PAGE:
These are brief extracts from Susan E Schwartz’s and my recently released book “Aging & Becoming ~ A Reflective Enquiry”. Susan E. Schwartz is represented as SES; I’m SS – italicised. Page numbers are given. This is from Chapter: ‘Eros & Emotion’

SES: Without Eros a relationship with life itself ends. We cannot really eliminate Eros as long as we are alive. Yet we are in a paradox and admit that aging requires energy and focus. Age cannot be without Eros. The evening of life can also be enervating. We are engaged in continual forms of ending and beginning. There can be extenuating circumstances that narrow the playing field and cause us, and should cause us, to evaluate where, and how to focus our energy and time. pg 44

SS: It is comforting to know that truth can emerge from error. … To err is not necessarily a sign of weakness. It may be an expression of our all too real humanness, an expression of our vulnerabilities, insecurities and doubts. pg 47

‘Lock up your libraries if you like; but there is no gate, no lock, no bolt that you can set upon the freedom of my mind’.

Virginia Woolf 

Dreams April A-Z Blogging Challenge

April A-Z : D – Dreams

These are very short extracts from Susan E. Schwartz’s and my book ‘Aging & Becoming ~ A Reflective Enquiry’. SES is Susan Schwartz, SS is me, Susan Scott. My writings are italicised. Page numbers are given. This is from Chapter: ‘Dreams, Death & Depth’.

SES: The denial of aging and death can come through dreams, sometimes pointing out depression and despair. Over time, disregard of self brings disregard to and from others and damage all round. And then there is a slow but deliberate death to the psyche as the death-dealing blows arise from within. The dreams help us to break into the complex holding us hostage when we think there is no escape. pg 37.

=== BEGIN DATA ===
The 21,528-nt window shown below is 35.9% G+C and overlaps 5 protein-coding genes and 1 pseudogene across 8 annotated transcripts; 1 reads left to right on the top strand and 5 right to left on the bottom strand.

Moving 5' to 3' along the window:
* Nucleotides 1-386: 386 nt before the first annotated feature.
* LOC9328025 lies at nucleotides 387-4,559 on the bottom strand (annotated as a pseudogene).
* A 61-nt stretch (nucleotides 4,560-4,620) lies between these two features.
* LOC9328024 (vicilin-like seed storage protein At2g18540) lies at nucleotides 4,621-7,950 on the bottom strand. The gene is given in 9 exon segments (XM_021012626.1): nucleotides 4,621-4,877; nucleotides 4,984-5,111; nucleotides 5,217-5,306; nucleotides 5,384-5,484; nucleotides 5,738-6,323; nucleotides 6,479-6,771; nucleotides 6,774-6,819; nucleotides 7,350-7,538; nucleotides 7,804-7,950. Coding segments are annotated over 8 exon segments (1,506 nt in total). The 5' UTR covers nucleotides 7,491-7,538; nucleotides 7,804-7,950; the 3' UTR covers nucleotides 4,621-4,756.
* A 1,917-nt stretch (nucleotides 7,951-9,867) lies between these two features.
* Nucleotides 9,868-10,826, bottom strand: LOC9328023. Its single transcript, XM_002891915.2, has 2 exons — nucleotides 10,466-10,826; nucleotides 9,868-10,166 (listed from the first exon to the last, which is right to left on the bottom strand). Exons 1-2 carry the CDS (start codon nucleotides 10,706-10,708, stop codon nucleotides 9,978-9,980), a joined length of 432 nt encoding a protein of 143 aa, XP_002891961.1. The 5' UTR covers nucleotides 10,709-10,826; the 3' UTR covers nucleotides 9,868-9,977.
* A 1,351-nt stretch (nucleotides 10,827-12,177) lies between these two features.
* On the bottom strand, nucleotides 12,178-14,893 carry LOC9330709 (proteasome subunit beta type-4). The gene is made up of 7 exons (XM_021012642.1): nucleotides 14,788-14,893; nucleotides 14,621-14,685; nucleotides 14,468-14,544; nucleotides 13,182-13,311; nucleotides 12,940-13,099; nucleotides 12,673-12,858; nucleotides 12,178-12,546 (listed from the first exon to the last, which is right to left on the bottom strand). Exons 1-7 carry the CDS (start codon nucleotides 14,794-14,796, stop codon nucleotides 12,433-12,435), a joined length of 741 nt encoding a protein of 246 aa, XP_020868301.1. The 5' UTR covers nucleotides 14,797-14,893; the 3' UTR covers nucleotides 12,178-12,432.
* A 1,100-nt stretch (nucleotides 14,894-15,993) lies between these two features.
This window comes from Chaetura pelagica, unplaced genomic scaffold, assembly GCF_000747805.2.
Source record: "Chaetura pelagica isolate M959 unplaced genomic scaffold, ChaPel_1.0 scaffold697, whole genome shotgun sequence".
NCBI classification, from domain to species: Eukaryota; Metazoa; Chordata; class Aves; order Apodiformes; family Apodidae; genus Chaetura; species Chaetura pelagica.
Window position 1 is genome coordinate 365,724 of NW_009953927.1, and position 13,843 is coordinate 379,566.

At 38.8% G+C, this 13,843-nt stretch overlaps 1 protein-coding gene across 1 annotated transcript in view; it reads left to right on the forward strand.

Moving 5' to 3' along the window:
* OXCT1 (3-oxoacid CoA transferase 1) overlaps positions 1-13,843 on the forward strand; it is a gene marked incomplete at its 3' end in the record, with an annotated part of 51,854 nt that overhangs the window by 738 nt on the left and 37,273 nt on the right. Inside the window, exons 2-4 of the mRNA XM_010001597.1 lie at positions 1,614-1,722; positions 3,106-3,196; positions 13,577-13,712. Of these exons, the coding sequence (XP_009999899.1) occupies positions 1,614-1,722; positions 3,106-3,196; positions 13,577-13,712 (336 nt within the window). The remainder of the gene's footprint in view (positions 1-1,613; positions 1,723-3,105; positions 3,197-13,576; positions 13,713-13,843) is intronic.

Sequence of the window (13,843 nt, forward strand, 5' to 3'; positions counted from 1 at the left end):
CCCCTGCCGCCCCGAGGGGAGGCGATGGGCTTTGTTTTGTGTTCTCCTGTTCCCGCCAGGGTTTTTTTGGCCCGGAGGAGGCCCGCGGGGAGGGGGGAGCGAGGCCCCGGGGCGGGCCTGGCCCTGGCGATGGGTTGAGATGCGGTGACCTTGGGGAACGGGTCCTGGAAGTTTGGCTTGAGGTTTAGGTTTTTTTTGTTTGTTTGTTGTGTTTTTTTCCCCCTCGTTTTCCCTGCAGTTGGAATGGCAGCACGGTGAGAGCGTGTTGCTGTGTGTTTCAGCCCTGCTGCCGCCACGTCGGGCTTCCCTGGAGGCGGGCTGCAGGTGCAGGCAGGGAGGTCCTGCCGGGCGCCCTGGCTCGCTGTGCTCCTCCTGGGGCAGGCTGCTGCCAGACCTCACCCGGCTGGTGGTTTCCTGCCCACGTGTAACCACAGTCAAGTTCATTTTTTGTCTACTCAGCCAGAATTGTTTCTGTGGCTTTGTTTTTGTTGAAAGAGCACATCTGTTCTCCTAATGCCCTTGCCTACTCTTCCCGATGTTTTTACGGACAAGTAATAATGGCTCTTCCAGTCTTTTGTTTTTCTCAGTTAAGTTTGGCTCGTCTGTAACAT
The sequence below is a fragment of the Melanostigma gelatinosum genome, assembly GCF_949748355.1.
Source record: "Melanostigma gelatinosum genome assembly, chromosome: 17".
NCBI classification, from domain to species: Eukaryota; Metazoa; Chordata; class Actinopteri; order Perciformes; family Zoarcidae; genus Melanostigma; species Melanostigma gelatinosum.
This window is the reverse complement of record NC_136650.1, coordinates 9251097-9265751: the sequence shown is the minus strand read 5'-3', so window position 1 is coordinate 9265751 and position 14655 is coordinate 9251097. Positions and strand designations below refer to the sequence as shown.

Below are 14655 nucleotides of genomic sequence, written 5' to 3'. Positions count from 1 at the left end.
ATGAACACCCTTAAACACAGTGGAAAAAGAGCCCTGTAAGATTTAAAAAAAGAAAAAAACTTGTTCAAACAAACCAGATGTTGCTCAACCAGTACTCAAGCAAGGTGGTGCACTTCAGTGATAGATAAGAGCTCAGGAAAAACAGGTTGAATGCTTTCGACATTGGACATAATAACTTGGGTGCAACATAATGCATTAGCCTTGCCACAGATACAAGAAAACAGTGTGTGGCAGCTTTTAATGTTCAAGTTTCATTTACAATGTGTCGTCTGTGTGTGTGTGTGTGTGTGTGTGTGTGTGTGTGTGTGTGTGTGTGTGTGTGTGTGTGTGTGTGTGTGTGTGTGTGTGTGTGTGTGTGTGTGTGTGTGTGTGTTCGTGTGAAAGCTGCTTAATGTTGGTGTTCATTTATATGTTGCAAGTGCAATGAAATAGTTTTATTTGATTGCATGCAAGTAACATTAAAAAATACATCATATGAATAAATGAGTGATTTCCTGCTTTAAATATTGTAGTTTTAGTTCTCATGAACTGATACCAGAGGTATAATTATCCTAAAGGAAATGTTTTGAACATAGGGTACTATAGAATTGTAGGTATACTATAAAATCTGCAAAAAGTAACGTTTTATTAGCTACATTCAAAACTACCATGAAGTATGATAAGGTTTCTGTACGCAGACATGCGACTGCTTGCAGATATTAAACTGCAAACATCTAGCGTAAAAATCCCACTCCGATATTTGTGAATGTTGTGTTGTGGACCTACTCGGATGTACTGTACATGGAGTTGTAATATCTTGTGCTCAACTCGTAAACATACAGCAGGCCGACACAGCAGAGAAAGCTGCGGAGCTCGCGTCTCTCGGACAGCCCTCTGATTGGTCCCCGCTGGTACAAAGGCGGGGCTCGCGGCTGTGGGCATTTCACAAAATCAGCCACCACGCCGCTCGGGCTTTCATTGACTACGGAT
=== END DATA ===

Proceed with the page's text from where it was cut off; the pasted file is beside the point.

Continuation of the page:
SS: The dream reveals our own metaphor, our own myth, as a gift to one’s self. It carries great responsibility and opportunity. The rich and honest soil of the dream, unconscious and wanting some light thrown on it, requires attentive watering for its fertility to bear fruit.  pg 39. 

‘Our life is composed greatly from dreams, from the unconscious, and they must be brought into connection with action.They must be woven together’.

Anais Nin

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AtoZ Blog Challenge C Change

C: Change

These are very short excerpts from Susan E. Schwartz and my book ‘Aging & Becoming ~ A Reflective Enquiry’. Susan E. Schwartz is identified by SES; Susan Scott by SS and italicised. This is from chapter ‘Complex, Cooking & Change’.

SES: I heard a woman speak about aging, but with disgust. Her body would go, she would not be attractive and would lose her strength, beauty and energy. It was awful to listen to this rendition about what little life held for her. Here is the complex around aging speaking. Such attitudes chip away at the sense of the self. page 27. 

SS: The call for change is always present as is the capacity for change – it is not really erased with age. Capacity is there when the right attention is on self – and others. Too often we get waylaid and forget the self part. But, we can recover with persistent attention to our capacities. Having the energy to open the door might be the question if we hear the call to develop and maintain self-regard. Yet a lifetime of internalized conflict can prevent hearing and answering the inner call. page 28.